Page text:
Ebooks

CANNABIS FOR SENIORS is written for independent seniors - as well as for family members and caretakers seeking ways to manage their everyday health concerns without resorting to powerful, habit-forming, potentially dangerous medications.

CANNABIS FOR SENIORS reviews the latest scientific research regarding the health effects of marijuana and the effectiveness of various cannabis strains for managing specific health conditions.

It also presents anecdotal reports on cannabis use by seniors – so readers can learn about people “just like them” who have tried medical marijuana and had good results.

It addresses the myths and worries that many seniors have about marijuana use showing which concerns are founded in fact and which are simply based on inadequate or partial information.

CANNABIS FOR SENIORS discusses various methods of administering medical marijuana, explaining which conditions are best handled by smoking, eating, or using skin patches containing active medicinal cannabis components.

It deals in detail with the major conditions that cannabis can help:
• Sleep issues
• Depression
• Alzheimer’s disease
• Chronic pain
• Anxiety
• Digestive disorders
• Cancer
• Glaucoma
• Multiple sclerosis
• Parkinson’s disease
• Concussions
• Stroke
• …….and many more

For each condition, CANNABIS FOR SENIORS explains the scientific research and personal anecdotes supporting use of medical marijuana; helping seniors decide for themselves, or with the help of a caregiver, how best to cope with their personal health situations.

CANNABIS FOR SENIORS also discusses social elements of life that are facilitated by marijuana. Research shows that seniors who remain connected to friends, family members and community live longer, happier and healthier lives. The book shows how medical marijuana can help with these important social connections.
What Are Terpenes?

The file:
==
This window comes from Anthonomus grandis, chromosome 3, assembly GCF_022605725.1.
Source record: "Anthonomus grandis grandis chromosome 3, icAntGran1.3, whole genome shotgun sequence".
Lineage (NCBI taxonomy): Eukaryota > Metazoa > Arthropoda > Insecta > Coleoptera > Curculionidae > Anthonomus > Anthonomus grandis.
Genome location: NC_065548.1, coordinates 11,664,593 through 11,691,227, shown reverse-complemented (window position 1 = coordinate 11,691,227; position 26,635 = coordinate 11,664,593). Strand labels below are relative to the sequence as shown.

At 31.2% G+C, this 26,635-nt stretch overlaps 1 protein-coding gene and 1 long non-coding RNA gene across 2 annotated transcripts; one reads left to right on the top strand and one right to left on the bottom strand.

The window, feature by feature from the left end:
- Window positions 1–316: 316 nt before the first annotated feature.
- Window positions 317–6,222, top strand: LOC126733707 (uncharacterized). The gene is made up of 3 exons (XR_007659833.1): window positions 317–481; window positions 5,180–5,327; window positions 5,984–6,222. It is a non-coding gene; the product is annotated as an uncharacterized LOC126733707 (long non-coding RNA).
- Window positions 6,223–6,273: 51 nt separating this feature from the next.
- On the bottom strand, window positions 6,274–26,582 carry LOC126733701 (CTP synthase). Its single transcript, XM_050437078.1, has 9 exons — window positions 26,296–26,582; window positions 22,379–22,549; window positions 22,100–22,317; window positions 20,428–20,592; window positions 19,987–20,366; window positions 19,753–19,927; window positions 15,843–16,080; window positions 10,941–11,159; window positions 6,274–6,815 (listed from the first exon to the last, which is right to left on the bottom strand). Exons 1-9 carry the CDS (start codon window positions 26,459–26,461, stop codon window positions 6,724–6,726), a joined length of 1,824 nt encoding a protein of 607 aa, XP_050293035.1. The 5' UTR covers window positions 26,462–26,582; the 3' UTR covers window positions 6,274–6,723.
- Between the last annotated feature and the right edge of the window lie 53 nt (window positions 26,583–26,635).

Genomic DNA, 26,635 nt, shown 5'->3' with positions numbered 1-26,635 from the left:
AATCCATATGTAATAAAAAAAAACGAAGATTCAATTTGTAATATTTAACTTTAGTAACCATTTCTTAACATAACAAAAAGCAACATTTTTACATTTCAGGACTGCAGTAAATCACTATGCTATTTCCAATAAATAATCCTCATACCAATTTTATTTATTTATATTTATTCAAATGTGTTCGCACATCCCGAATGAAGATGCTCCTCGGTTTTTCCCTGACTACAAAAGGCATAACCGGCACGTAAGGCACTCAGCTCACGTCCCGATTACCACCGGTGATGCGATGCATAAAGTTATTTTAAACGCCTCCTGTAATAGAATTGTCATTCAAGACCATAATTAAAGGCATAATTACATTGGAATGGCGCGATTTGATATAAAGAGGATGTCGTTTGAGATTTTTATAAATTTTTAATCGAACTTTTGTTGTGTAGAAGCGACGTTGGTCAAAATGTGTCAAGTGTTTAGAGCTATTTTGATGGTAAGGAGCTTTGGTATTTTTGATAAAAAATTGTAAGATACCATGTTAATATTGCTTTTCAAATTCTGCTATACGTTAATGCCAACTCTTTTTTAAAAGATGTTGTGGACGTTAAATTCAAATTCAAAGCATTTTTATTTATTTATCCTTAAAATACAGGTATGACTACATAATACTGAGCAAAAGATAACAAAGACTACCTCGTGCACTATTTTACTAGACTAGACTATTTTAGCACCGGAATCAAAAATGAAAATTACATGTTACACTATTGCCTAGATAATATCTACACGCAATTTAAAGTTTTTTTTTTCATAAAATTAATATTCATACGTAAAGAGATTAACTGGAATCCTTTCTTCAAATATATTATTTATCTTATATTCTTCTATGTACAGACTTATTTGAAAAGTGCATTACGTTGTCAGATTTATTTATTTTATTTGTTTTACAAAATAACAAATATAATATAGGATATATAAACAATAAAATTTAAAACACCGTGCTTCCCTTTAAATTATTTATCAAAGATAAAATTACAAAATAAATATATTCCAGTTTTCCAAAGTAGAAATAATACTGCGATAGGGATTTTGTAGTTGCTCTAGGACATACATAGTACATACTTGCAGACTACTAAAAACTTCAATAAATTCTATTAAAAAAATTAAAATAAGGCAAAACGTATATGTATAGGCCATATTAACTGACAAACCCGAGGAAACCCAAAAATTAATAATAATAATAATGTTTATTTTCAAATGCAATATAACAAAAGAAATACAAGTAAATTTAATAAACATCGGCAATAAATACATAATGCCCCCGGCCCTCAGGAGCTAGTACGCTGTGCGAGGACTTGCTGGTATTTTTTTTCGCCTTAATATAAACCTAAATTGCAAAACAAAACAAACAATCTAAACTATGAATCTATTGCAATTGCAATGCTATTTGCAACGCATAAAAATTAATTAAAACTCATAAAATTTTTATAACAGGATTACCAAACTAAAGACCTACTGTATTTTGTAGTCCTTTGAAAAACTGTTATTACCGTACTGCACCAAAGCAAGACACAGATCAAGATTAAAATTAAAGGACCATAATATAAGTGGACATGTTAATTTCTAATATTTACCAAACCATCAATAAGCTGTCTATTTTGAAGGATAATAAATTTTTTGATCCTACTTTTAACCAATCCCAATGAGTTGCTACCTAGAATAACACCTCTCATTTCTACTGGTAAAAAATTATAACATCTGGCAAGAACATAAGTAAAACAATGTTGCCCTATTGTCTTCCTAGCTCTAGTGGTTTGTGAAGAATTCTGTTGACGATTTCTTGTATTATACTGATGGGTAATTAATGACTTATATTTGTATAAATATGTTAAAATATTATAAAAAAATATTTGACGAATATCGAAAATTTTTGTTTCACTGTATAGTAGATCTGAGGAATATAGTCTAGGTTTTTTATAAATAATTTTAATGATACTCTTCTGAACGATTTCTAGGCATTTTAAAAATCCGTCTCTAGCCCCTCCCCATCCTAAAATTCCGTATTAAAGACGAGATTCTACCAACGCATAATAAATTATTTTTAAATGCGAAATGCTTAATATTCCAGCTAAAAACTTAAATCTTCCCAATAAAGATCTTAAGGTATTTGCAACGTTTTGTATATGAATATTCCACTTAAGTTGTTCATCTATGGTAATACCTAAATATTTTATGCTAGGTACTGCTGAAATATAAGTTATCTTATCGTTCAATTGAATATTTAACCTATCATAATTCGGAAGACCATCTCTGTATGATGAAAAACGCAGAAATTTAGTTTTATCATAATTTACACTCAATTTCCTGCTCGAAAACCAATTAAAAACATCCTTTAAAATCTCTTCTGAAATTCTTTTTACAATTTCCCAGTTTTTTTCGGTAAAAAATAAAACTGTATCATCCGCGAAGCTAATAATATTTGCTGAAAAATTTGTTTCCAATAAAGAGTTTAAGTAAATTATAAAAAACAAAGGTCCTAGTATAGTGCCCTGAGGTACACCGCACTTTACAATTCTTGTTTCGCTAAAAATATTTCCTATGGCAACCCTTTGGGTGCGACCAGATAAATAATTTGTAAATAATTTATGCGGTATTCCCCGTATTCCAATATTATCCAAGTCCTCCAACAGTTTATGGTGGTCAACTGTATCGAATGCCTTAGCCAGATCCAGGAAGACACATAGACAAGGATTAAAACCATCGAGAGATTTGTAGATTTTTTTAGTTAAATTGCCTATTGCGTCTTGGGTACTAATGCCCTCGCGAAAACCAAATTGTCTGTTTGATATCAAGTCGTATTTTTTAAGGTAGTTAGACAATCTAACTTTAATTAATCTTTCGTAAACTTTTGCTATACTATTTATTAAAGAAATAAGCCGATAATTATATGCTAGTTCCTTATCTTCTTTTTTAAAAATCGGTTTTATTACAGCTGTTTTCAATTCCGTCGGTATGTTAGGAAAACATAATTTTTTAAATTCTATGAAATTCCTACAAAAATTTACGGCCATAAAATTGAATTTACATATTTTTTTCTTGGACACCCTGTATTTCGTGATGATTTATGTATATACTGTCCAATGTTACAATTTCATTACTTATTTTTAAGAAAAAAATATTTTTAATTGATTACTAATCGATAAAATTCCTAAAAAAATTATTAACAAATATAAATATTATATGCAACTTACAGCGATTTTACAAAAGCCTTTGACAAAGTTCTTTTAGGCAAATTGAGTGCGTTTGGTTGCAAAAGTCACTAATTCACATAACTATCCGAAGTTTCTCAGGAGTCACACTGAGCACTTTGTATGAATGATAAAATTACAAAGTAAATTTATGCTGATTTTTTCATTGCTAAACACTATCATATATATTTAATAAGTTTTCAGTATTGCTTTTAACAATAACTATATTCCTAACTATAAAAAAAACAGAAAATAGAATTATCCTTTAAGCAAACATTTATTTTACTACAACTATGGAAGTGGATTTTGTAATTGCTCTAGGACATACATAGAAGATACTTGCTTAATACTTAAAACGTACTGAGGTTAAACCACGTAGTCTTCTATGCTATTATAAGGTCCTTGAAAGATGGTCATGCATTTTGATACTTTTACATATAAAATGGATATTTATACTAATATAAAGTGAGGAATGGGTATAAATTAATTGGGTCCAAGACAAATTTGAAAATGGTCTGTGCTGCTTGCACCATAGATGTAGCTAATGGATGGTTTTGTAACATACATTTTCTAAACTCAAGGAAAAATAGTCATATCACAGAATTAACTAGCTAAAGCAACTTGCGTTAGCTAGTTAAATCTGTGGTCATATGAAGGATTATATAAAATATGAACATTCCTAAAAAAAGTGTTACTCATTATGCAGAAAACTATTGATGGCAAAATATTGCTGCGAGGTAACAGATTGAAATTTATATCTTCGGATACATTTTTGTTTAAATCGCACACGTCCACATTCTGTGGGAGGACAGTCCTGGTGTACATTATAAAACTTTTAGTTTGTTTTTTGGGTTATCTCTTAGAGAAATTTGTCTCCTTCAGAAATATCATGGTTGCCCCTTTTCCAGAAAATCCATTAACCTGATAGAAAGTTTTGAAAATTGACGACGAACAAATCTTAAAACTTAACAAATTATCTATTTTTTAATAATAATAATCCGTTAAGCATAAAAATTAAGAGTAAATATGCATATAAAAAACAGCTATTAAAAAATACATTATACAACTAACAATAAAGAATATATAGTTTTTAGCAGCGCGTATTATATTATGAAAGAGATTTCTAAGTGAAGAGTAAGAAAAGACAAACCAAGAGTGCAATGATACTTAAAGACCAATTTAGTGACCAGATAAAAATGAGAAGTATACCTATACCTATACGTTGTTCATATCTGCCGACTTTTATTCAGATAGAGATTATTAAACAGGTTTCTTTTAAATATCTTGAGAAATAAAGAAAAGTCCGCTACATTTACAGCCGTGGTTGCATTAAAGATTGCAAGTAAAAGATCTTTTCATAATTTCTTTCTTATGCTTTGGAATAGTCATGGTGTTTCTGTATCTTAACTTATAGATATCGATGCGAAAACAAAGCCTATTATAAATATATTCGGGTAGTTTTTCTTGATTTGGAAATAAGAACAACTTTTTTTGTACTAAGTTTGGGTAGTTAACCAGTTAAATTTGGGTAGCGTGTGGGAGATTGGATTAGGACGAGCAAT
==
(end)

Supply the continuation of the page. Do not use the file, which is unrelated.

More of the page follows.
Terpenes (pronounced tur-peens), or terpenoids, are aromatic metabolites found in the oils of all plants. Terpenes are chemical oils produced by plants that create the unique flavor, scent and effect of herbs, fruit and flowers. When smelling a flower or herb, your nose actually registers the unique terpene profile of the plant. More than 30,000 unique terpenes have been identified in plants, animals, microbes, and fungi, which create aromas and flavors. Terpenes help carry out biological functions, can serve as vitamins, pheromones, and hormones as well as influence the immune system. When combined, terpenes produce complex profiles. For example, the herb lavender smells pleasant, tastes slightly sweet and floral, and has a relaxing effect.

Terpenes are secreted along with cannabinoids in the flower’s sticky resin glands. They are responsible for cannabis’ smell, flavor and contribute to its overall sensory effect. Terpenes give the Blueberry cannabis strain its berry smell, Sour Diesel its skunky smell, and Lavender its floral aroma. Over 100 different terpenes have been identified in the cannabis plant, and every strain tends toward a unique terpene type and composition. Terpenes play a key role in differentiating the effects of various cannabis strains. Terpenoid production evolved over time in plants, including cannabis, to attract pollinators and to act as defense compounds. Female cannabis plants produce glandular trichomes, which are glands that look like small hairs or growths that protrude from the flowers and leaves. Trichomes house crucial compounds, including cannabinoids (such as THC and CBD), flavonoids, and terpenes.

Terpenes and cannabinoids interact synergistically to promote relaxation and stress-relief, while others promote focus and acuity. The effect profile of a given terpene can change when combined with other terpenes and cannabinoids in a phenomenon known as the entourage effect. Research suggests that terpenes offer medicinal value as they mediate our body’s interaction with therapeutic cannabinoids.

Technology has developed a method of distilling terpenes into highly concentrated forms that can be used individually or in conjunction with other terpenes. Terpene isolates are commonly used in cosmetic products, incense, food flavorings, perfumes, natural medicines and a wide variety of everyday products.

Pure, isolated terpenes are highly concentrated and may pose health risks if consumed or applied to the skin with out proper dilution. Working with terpenes is shaman-like, calling on an understanding the terpene to safely unlocking their amazing potential. For instance, certain varietals are more potent than others, meaning that one dilution method cannot be applied to every type of terpene. Achieving balance can be tricky but well worth the personal learning needed. -- Beverly Potter
We have freedom of speech but we’re afraid to speak. Our lives have become subjected to PC tyranny—a constant fear of “offending” someone. We think that we are independent and that it is the other guy who is influenced, brainwashed, duped, persuaded. We feel like we think for ourselves. How can we “feel” otherwise? There’s no way to know because countless influences and interactions have molded us.